Jeremy Corbyn has mocked Theresa May’s humiliating election result with a series of gags aimed at the under-fire PM during his first speech in the Commons.
The Labour leader, seemingly in his element after last Thursday’s general election, fired a number of zingers at the Prime Minister – most notably welcoming the possibility of a new “Coalition of Chaos” between the Tories and the DUP.
Mrs May could be seen grimacing through a forced smile has she sat through the jokes (see picture above).
He said: “I’m sure she’ll agree that democracy is a wondrous thing and can throw up some unexpected results and I’m sure we can all look forward to welcoming the Queen’s Speech – just as soon as the coalition of chaos has been negotiated.”
Mr Corbyn, who was also given a standing ovation by Labour MPs, added: “If that’s not possible the Labour Party stands ready to offer strong and stable leadership in the national interest.”
Corbyn wearing ???? the size of a gorilla fist – ‘If the coalition of chaos needs it we’ll offer strong stable support’ pic.twitter.com/kJPgARQoM8
— Felicity Morse (@FelicityMorse) June 13, 2017
Referencing Mrs May’s refusal to take part in pre-election debates, he went on: “I hope we can have that real debate in the future – whenever those benches opposite might be in a position to take party in those debates.”
And over the prospect of a second election this year: “We look forward to this parliament, however short it might be, so that we can be the voice for change in our society.”
Earlier, Mrs May was also making jokes – at her own expense – at the election result.
Speaking at the re-election of John Bercow as Speaker by MPs, the Prime Minister said: “At least someone got a landslide.”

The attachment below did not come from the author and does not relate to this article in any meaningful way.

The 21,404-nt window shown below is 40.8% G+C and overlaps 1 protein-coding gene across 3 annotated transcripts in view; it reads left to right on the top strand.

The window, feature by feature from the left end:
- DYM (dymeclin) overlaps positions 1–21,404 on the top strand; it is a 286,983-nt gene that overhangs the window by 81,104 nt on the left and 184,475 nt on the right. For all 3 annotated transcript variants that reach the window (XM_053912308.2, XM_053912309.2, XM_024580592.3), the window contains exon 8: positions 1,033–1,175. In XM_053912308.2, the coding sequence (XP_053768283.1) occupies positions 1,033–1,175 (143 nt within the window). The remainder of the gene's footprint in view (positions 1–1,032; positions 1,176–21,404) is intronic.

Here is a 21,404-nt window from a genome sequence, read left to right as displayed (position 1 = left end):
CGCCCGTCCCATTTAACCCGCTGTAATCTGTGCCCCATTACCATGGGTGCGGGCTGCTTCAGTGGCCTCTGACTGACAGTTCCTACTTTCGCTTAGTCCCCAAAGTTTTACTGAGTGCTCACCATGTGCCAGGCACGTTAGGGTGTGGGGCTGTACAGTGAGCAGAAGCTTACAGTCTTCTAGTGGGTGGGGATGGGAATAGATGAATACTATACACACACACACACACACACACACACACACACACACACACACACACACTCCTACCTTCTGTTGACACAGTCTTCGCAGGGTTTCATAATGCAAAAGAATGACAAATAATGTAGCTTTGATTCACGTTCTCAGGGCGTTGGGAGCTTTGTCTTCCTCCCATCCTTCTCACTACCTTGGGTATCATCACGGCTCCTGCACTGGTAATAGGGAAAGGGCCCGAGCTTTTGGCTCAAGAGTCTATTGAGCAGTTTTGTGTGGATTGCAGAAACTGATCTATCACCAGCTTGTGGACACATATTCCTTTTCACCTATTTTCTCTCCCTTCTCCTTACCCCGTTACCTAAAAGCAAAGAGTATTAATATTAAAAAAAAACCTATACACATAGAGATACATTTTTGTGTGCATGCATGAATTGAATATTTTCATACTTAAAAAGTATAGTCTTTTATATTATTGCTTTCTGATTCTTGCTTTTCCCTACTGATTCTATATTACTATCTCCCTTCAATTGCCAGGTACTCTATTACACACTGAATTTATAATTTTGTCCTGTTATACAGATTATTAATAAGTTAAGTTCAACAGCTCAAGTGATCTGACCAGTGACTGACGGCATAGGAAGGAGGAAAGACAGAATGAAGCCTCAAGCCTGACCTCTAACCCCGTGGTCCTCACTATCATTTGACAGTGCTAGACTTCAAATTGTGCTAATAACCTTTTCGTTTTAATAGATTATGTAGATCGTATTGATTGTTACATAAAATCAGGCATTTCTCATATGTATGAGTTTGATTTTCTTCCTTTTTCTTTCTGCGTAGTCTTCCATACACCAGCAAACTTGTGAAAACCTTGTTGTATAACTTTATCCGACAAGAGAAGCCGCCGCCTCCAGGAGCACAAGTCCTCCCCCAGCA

Mrs May is desperately scrabbling to secure a deal with the DUP to enable her to form a minority Conservative Government.
Arlene Foster, the Democratic Unionist Party leader, has said a deal could be completed “soon” and that discussions with the Prime Minister were “going well”.
She said she hoped for a “successful conclusion”.
But on Tuesday, Sir John Major became the latest senior figure to say he was concerned about the impact the deal could have on the Northern Ireland peace process.
The former prime minister, who began work engaging with the IRA to end the Northern Ireland conflict, said the peace process was still “fragile” and cautioned the pact could mean the Government will no longer be seen as impartial.
He told BBC Radio 4’s World At One Programme: “People regard the peace process which was very hard earned over very many years by a lot of people, people shouldn’t regard it as a given, it isn’t certain, it is under stress, it is fragile.
“Although I don’t expect it suddenly to collapse, because there’s a broad consensus that wishes it to continue, I think we have to take care with it and take care that everything we do does not exaggerate the underlying differences that still are there in the Northern Ireland community.”
He said he was “concerned” about the deal between the two parties, and saying he was “wary” and “dubious” about it “both for peace process reasons but also for others reasons as well”.
Over the weekend, Mrs May was warned by former Chancellor George Osborne she was a “dead woman walking“.
The former Northern Ireland Secretary Shaun Woodward also described the PM’s actions as “morally reprehensible”.
Mr Corbyn is expected to make a short speech should Buckingham MP John Bercow be returned to the role.
Labour secured 262 MPs at the June 8 General Election, up from the 232 elected in 2015 while Ed Miliband was leader.
The Conservatives remain the largest party but Mr Corbyn’s party are feeling buoyant after their vote share soared.